Tarot Runes I Ching Stichomancy Contact
Store Numerology Coin Flip Yes or No Webmasters
Personal Celebrity Biorhythms Bibliomancy Settings

Today's Stichomancy for James Brown

The first excerpt represents the past or something you must release, and is drawn from Intentions by Oscar Wilde:

ox-eyes. Dear to him was the perfume of the bean-field at evening, and dear to him the odorous eared-spikenard that grew on the Syrian hills, and the fresh green thyme, the wine-cup's charm. The feet of his love as she walked in the garden were like lilies set upon lilies. Softer than sleep-laden poppy petals were her lips, softer than violets and as scented. The flame-like crocus sprang from the grass to look at her. For her the slim narcissus stored the cool rain; and for her the anemones forgot the Sicilian winds that wooed them. And neither crocus, nor anemone, nor narcissus was as fair as she was.

It is a strange thing, this transference of emotion. We sicken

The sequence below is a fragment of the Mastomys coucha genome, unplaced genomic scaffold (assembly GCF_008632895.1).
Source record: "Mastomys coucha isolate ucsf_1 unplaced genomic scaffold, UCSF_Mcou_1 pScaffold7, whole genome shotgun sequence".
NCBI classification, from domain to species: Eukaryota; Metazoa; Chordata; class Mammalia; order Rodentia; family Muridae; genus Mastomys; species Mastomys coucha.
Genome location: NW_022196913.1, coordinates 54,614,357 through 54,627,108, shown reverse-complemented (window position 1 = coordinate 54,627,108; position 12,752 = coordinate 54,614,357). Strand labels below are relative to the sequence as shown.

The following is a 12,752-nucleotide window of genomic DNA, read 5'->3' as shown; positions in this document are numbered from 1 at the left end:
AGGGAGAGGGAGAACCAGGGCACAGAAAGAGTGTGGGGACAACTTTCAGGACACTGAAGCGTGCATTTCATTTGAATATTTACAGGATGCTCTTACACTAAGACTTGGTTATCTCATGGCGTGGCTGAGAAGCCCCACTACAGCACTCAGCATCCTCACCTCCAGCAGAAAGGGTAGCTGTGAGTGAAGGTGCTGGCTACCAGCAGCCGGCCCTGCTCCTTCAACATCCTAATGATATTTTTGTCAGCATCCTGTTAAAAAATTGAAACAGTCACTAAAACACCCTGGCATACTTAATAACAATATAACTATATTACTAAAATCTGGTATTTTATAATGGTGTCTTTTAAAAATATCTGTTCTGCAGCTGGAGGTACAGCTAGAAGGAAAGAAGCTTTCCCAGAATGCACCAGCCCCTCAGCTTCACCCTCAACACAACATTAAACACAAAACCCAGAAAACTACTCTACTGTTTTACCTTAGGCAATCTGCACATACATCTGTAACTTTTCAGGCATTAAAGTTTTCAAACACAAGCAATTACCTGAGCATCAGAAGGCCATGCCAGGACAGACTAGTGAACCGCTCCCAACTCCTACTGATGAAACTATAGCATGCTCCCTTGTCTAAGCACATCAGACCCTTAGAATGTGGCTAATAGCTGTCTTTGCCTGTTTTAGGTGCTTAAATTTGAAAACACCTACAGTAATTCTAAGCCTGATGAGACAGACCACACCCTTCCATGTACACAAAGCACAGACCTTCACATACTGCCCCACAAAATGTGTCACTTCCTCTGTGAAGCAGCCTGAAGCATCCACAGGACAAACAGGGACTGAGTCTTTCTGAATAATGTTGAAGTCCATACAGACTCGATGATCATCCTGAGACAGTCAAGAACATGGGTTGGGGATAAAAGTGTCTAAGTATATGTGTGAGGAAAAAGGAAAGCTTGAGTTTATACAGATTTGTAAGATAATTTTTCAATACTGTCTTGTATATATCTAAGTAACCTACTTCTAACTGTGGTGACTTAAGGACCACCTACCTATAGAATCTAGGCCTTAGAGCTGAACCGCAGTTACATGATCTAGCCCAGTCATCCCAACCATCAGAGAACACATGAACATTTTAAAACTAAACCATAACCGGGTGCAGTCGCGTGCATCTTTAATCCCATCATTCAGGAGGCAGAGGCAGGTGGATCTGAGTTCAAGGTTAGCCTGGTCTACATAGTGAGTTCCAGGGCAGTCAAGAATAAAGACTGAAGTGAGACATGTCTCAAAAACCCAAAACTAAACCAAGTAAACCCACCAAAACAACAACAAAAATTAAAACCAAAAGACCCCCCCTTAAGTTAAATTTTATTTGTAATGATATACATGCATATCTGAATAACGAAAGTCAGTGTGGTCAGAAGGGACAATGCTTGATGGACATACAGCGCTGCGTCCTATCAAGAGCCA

The second excerpt represents the present or the deciding factor of the moment, and is drawn from Poor and Proud by Oliver Optic:

rang the bell. The door was opened by a servant man in a white jacket, of whom she inquired if Mrs. Gordon was at home.

"Mrs. Gordon is at home, but we don't trouble her at the call of a beggar," replied the well-fed servant as he glanced at the homely apparel of Katy.

"I am not a beggar," she replied, with spirit, her cheek reddening with indignation at the charge.

"You can't see her; so go about your business."

"Who is it Michael?" said a gentle voice within.

"Only a beggar, Miss Grace; she wants to see Mrs. Gordon," replied the man; and then a beautiful young lady came to look at

The third excerpt represents the future or something you must embrace, and is drawn from Anthem by Ayn Rand:

the night, and we bit our arm to stop that other pain which we could not endure. It was evil and we dared not face our brothers in the morning. For men may wish nothing for themselves. And we were punished when the Council of Vocations came to give us our life Mandates which tell those who reach their fifteenth year what their work is to be for the rest of their days.

The Council of Vocations came on the first day of spring, and they sat in the great hall.